Tuesday, March 21, 2017

Storage IO Control in vSphere 6.5


What is Storage IO Control?

Storage IO Control is used to control the IO usage of virtual machines and gradually enforce pre-defined shares. Shares can be high, medium or low. This feature was introduced in vSphere 4.1 and requires the Enterprise Plus License.

Step 1: Create a datastore. VMFS was used in this case and a datastore called dy (datastore y) was created.



Step 2: SIOC is now managed via IO Filters Providers. You can easily see the filters are registered automatically. You can select the vCenter server and see these filters.


Step 3: To enable SIOC on a datastore, right click on the datastore and enable SIOC.


Step 4: Next, create a virtual machine policy. Click on Home and select VM Storage Policies to create a new SIOC policy.


Step 5: Name the policy and click on Next.


Step 6: Select SIOC and select High, Medium or Low Shares.





Step 7: Now, apply the policy to the virtual machine. Right click on an existing virtual machine  and edit Storage Policies. Select the policy to use and select Apply All.


Thursday, February 9, 2017

Virtual SAN and PowerCLI

Creating a vsan cluster with manual disk claim mode:

new-cluster -name cluster_name -vsanenabled -location datacenter_name

Viewing disk groups:

get-vsandiskgroup

Creating a disk group:

new-vsandiskgroup -vmhost hostname -ssdcanonicalname disk_name -datadiskcanonicalname  disk_name,disk_name

Removing a disk group:

remove-vsandiskgroup -vsandiskgroup disk_group_name -confirm:$false

Removing a disk from a disk group:

remove-vsandisk -vsandisk disk_name -confirm:$false

Adding  a disk to a disk group:

new-vsandisk -canonicalname disk_name -vsandiskgroup disk_group_name

Viewing attributes of a vsan disk:

get-vsandisk -canonicalname disk_name -vmhost esxi_name

Viewing vsan storage policies:

get-spbmstoragepolicy -name policy_name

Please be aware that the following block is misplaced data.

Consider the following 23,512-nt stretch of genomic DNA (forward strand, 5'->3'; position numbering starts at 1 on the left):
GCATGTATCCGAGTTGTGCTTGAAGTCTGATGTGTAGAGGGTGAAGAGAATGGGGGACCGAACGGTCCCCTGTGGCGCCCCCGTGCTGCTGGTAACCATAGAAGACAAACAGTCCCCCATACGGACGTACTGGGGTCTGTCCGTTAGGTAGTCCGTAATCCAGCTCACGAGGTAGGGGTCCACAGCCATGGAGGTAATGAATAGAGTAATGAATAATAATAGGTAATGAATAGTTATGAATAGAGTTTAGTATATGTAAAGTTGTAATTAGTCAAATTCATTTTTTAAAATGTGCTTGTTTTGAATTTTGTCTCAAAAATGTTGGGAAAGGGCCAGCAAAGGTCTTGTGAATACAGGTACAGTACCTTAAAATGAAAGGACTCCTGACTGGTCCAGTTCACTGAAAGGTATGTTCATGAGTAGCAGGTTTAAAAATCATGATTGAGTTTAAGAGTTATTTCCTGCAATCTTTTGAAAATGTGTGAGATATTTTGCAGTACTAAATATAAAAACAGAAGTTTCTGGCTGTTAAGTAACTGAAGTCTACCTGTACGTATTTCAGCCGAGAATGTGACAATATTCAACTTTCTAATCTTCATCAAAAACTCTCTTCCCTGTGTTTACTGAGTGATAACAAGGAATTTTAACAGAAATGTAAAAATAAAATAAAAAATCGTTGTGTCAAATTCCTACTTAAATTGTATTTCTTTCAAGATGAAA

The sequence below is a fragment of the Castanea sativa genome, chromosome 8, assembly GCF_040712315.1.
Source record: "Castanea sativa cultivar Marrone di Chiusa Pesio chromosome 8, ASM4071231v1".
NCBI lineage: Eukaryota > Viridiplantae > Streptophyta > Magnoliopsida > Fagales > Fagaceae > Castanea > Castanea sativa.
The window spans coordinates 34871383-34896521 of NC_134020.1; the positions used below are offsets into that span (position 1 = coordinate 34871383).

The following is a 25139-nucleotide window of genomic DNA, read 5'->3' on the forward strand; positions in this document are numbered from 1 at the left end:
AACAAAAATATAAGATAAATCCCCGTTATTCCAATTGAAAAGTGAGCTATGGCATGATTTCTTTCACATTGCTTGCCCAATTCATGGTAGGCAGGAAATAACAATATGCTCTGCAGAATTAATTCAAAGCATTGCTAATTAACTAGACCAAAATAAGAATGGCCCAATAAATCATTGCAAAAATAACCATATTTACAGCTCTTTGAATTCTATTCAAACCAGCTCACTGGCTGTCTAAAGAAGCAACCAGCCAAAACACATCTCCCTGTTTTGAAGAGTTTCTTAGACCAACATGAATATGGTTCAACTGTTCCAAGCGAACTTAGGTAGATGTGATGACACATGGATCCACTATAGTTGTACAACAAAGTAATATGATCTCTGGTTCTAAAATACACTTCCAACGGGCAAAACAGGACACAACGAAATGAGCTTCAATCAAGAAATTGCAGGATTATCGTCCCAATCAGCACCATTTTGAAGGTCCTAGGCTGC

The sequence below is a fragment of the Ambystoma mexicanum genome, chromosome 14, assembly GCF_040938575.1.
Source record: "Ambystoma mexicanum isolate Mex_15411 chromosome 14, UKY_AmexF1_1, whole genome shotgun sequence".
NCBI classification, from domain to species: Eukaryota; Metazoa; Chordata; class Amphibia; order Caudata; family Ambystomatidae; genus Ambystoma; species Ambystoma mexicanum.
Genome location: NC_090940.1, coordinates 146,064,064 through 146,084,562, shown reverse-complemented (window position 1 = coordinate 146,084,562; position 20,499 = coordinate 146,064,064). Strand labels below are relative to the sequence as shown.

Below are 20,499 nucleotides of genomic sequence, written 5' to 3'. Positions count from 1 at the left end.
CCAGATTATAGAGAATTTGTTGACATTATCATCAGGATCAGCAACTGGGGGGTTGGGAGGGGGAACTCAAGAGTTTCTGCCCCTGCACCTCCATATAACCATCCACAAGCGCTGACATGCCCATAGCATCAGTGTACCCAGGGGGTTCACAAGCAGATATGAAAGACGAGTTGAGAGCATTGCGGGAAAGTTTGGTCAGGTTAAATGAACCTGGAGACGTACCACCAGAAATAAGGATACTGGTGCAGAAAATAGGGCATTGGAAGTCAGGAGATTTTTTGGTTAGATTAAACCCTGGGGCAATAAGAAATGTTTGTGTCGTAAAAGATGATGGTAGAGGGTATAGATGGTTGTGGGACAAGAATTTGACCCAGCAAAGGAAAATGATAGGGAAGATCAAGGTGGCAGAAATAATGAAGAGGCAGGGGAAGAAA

Creating a vsan storage policy:

new-spbmstoragepolicy -name policy_name -anyofrulesets

Removing a vsan storage policy:

remove-spbmstoragepolicy -storagepolicy policy_name

Exporting a vsan storage policy:

export-spbmstoragepolicy -storagepolicy policy_name -filepath C:\location -force

Importing a vsan storagepolicy:

import-spbmstoragepolicy -storagepolicy policy_name -filepath C:\location

Viewing fault domains:

get-vsanfaultdomain -cluster cluster_name

Creating a vsan fault domain:

new-vsanfaultdomain -name domain_name -vmhost hostname1, hostname2

Removing a vsan fault domain:

remove-vsanfaultdomain -vsanfaultdomain domain_name -confirm:$false

Viewing vsan disk space usage:

get-vsanspaceusage -cluster cluster_name




Friday, January 27, 2017

Virtual SAN 6.5 Licensing


Virtual SAN 6.5 Licensing


6.5 vs 6.2


http://www.vmware.com/content/dam/digitalmarketing/vmware/en/pdf/products/vsan/vmware-vsan-65-licensing-guide.pdf

Thursday, January 12, 2017

D.R.S. 6.5 Enhancements

D.R.S. Enhancements in vSphere 6.5

Predictive DRS

Disabled by default, predictive DRS works together with VROPS to make DRS proactive instead of
reactive.The way that it works, VROPs computes and forecasts vm utilization (both cpu and ram) based on data received from the vCenter server. In turn, DRS receives the forecasted metrics 60 minutes ahead of time in order to balance the loads prior to contention.



VM distribution, Memory Metric for Load Balancing and CPU-Overcommitment.

VM distribution is used to prevent less vms from restarting due to a failure by distributing the
number of vms more evenly. If DRS detects a severe performance inbalance, it will correct the
performance at the expense of the even distribution of vms.

Memory Metric for Load Balancing: By default, DRS uses active memory + 25% as the primary
metric. This new feature dictates that consumed memory should be used intead.

CPU over-commitment: Use this option to enforce a maximum vcpu vs lcpu ratio. Once the limit is reached, no new vms are allowed to power on on that particular host. According to the documentation, 500 is equals 5 vcpus x 1 lcpu.


Sunday, December 25, 2016

vCenter Migration from Windows to Linux

Step 1:  Download the vCenter Appliance and copy the Migration Assistant Tool folder to the windows vCenter. Inside the folder you have the executable. Double click on the VMware-Migration-Assistant script.




Step 2:  Launch the appliance installer and double click on the Migrate icon to start Stage 1. Go through the wizard.












Step 3:  Start Stage 2 of the migration and verify the new vCenter once the operation is finished.










Friday, December 23, 2016

vCenter Appliance Partitions


From:
http://www.virtuallyghetto.com/2016/11/updates-to-vmdk-partitions-disk-resizing-in-vcsa-6-5.html

Vimtop Main Options

What is vimtop?  Vimtop is a command found on the vCenter appliance that can give you lots of performance related information. Just run vimtop without any options to run it interactively. This gives you cpu, memory and process information.


Vimtop has an "h" option for help. Press Escape once you are done looking at these options.


Vimtop has a "k" option for disk related information. Look for Read and Write operations.


Vimtop has an "o" option for network related information. Look for dropped packets.


Final Note:

"P" option = pauses the screen
"S" option = sets the refresh rate in seconds
"Q" option = quit vimtop